Reading an article on Destigmatizing depression among medical trainees or graduates which, in turn, points to an article by Karen Hebe “Destigmatizing Depression” on Science magazine’s Science careers website, reminded me of an idea I had to improve the grad students’ and post-docs’ lot a few years ago.
The original article focuses on medical trainees (in the USA), but the issue could be easily seen to apply more widely to university graduates in general, as Abel Pharmboy says.
I once vaguely suggested that there be better support for students. This was taken up, but not in the form I’d envisaged. What I had in mind was a little more pro-active, a buddy-system of sorts, where the rules of the game were something like this:
1. Every new grad student or post-doc had to choose a buddy, no option.
2. The buddy had to be more established staff (and essentially by definition older and further down the system). They don’t have to be permanent staff, but they have to likely to be around for a year or so. Other than this, the younger buddy can choose who they want. Ideally, they should be able to choose a buddy from outside their department, if that’s their choice.
3. The buddies have to meet every so often, once a month or whatever would be appropriate, in an informal setting.
4. There would be no formal reporting; anything arising would be done in a natural, organic way.
Maybe this is too formalised for shy ol’ NZ, but the idea was to prevent people from falling between the cracks.
Of course, the idea is that the “senior” buddy would look out for the younger one and mediate any issues that they might have informally.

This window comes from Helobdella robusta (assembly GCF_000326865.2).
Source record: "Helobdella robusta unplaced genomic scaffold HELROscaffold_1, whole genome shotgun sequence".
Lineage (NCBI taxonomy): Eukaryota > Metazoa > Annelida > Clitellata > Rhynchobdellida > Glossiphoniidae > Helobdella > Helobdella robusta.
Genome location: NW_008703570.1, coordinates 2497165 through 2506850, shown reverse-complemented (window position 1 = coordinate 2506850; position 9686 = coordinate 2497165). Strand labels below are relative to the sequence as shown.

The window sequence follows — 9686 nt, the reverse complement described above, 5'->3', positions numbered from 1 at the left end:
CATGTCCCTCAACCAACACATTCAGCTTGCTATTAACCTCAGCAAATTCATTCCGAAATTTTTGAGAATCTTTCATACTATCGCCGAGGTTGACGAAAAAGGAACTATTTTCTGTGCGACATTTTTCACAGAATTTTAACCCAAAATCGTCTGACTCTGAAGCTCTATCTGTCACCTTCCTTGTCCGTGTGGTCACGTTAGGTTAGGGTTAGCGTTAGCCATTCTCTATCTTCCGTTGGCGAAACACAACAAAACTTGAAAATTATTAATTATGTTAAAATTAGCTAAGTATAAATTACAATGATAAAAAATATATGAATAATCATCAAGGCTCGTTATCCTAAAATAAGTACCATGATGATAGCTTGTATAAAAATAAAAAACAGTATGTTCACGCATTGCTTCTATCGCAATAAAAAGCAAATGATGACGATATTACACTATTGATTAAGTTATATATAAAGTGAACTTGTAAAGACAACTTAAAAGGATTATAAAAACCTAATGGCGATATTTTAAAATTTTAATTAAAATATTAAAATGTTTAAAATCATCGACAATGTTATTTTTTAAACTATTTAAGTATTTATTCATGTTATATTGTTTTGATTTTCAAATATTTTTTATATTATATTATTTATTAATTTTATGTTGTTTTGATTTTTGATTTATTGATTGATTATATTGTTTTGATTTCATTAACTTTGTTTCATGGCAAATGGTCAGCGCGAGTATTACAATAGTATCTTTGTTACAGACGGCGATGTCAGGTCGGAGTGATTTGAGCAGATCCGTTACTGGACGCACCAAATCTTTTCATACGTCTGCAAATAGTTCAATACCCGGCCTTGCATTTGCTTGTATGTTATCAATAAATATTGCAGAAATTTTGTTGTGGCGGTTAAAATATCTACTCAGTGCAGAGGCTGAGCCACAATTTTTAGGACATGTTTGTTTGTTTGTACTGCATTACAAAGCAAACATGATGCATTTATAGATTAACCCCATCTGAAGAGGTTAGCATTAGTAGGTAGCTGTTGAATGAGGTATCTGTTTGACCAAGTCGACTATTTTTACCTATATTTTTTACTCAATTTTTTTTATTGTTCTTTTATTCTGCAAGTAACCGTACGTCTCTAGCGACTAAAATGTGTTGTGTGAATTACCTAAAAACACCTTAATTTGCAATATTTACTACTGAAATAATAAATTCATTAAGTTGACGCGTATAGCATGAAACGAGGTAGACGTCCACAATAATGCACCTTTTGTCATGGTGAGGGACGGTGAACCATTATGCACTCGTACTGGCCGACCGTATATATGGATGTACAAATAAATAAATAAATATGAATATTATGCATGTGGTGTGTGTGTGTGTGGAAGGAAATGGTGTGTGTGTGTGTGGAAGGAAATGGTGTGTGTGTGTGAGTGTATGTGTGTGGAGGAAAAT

Most people form a connection with a post-doc they get on with, or whatever, but this doesn’t come naturally to everyone. I know that–generally speaking!–academic staff are a kindly lot and know the stresses of being a grad student or post-doc, for the obvious reason that they’ve been there themselves. It’s just that it seems to me that some people fall through the cracks all the same and that it can be hard to pick up other people’s stress until it’s past the time it really should have been dealt with. This idea wouldn’t do away with counsellors, but provide a network for them.
I included post-docs in my thinking at that time. In particular, the reference to “For some M.D.-Ph.D. students, there can be a significant loss of a support system that they may have developed” strikes a chord and was part of my thinking. New institutions and grant-funding approaches can leave post-docs out in the cold, too.
Part of the idea was to cover for those from backgrounds that might not try to talk to someone. As an example, a relative is currently a counsellor in Asia and has commented that students there rarely seek help on their own initiative.
Any thoughts? (Stories? Mopes?!)